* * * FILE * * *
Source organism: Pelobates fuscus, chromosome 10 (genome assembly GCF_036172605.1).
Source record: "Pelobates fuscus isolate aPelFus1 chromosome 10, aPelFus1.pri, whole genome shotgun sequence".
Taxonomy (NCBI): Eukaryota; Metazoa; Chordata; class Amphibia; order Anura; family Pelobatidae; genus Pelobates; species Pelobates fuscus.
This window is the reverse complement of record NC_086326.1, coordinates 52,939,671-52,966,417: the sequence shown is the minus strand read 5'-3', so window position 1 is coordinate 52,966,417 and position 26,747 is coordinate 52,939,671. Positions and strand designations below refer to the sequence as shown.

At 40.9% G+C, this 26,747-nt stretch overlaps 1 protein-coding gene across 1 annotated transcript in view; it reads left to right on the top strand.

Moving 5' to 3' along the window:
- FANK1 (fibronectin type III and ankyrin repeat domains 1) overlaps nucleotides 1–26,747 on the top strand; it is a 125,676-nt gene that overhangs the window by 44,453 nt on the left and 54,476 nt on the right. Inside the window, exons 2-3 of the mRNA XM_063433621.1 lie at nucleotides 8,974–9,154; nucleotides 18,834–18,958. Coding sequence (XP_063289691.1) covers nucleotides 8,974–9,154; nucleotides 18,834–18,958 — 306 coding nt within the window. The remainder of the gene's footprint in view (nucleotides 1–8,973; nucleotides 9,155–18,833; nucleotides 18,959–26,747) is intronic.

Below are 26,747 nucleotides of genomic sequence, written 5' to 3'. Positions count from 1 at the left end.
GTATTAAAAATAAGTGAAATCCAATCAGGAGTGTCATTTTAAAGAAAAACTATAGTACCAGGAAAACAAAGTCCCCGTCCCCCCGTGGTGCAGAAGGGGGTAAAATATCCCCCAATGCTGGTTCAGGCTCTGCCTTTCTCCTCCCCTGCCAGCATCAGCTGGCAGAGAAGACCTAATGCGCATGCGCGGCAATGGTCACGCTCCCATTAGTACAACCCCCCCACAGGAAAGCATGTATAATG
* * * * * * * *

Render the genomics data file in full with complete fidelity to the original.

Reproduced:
Source organism: Pelobates fuscus, chromosome 10 (genome assembly GCF_036172605.1).
Source record: "Pelobates fuscus isolate aPelFus1 chromosome 10, aPelFus1.pri, whole genome shotgun sequence".
Taxonomy (NCBI): Eukaryota; Metazoa; Chordata; class Amphibia; order Anura; family Pelobatidae; genus Pelobates; species Pelobates fuscus.
This window is the reverse complement of record NC_086326.1, coordinates 52,939,671-52,966,417: the sequence shown is the minus strand read 5'-3', so window position 1 is coordinate 52,966,417 and position 26,747 is coordinate 52,939,671. Positions and strand designations below refer to the sequence as shown.

At 40.9% G+C, this 26,747-nt stretch overlaps 1 protein-coding gene across 1 annotated transcript in view; it reads left to right on the top strand.

Moving 5' to 3' along the window:
- FANK1 (fibronectin type III and ankyrin repeat domains 1) overlaps nucleotides 1–26,747 on the top strand; it is a 125,676-nt gene that overhangs the window by 44,453 nt on the left and 54,476 nt on the right. Inside the window, exons 2-3 of the mRNA XM_063433621.1 lie at nucleotides 8,974–9,154; nucleotides 18,834–18,958. Coding sequence (XP_063289691.1) covers nucleotides 8,974–9,154; nucleotides 18,834–18,958 — 306 coding nt within the window. The remainder of the gene's footprint in view (nucleotides 1–8,973; nucleotides 9,155–18,833; nucleotides 18,959–26,747) is intronic.

Below are 26,747 nucleotides of genomic sequence, written 5' to 3'. Positions count from 1 at the left end.
GTATTAAAAATAAGTGAAATCCAATCAGGAGTGTCATTTTAAAGAAAAACTATAGTACCAGGAAAACAAAGTCCCCGTCCCCCCGTGGTGCAGAAGGGGGTAAAATATCCCCCAATGCTGGTTCAGGCTCTGCCTTTCTCCTCCCCTGCCAGCATCAGCTGGCAGAGAAGACCTAATGCGCATGCGCGGCAATGGTCACGCTCCCATTAGTACAACCCCCCCACAGGAAAGCATGTATAATG